Ratchanok Intanon, 22
Ratchanok Intanon, 22

Badminton, volleyball – the two that stand apart

big read July 05, 2017 10:38

By Usanee Mongkolporn
Specical to The Nation

15,708 Viewed

Not all sport superstars use professional agents. Take, for example, badminton and volleyball.

Ratchanok Intanon, 22, Thailand’s badminton superstar, says she has no financial management or any incentives. She only knows that she must practise and prepare physically for competitions. Banthongyord Badminton School is responsible for her finances and benefits.

Kamala Thongkorn, the owner of Banthongyord Badminton School, says that as Ratchanok’s guardian, the school deals with all aspects of her finances. This will likely be formalised as an agent business for all badminton players from the school as her daughter takes the management reins soon.

In the past decade volleyball, which is managed by the Thailand Volleyball Association (TVA), has become enormously popular. Thailand’s women’s national team 

has bagged several medals at world championships.

Meanwhile, professional volleyball players like Pleumjit Thinkaow, Onuma Sittirak, Wilawan Apinyapong and Nootsara Tomkam have gained 

valuable experience by joining international leagues in the past few years.

Apart from the local leagues, the TVA organises international competitions in Thailand every year and has secured a number of official sponsors and TV partners for all its championships.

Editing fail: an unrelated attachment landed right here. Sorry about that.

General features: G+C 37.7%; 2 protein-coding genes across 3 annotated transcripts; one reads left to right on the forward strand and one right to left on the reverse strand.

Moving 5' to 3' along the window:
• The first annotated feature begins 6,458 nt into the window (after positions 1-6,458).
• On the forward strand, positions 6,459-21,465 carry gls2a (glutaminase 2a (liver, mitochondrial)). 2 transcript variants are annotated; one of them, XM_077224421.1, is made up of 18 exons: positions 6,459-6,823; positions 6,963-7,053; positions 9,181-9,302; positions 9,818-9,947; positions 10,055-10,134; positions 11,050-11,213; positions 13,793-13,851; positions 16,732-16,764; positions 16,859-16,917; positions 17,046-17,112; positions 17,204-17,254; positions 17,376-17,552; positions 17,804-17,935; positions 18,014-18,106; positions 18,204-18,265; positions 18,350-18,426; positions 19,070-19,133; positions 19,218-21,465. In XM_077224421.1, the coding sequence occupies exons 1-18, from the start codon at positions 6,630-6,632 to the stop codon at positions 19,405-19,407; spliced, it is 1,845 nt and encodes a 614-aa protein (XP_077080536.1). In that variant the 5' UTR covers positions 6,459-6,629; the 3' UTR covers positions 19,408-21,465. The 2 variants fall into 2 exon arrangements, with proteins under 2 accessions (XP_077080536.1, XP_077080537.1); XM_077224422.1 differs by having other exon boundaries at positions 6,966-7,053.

Panuwat Khantamoleekul, managing director of Supreme Distribution, the owner of Supreme Chonburi Volleyball Club, the champion of Women’s Volleyball Thailand League 2017 and Asian Women’s Club Volleyball 2017, says there is no Thai volleyball player who uses a sport agent because all sponsorships are dealt via the TVA.

He reasoned that there is no need for such agents because income from sponsorships are much less than other sports such as golf and football, so 

all of benefits are managed by the association.

Initially, Supreme Distribution 

provided annual sponsorship of Bt1 million for national youth volleyball competitions featuring players around 14 years of age. Later, the company supported Chonburi Volleyball Club 

in developing professional players. 

It is the first club to be owned by a private company.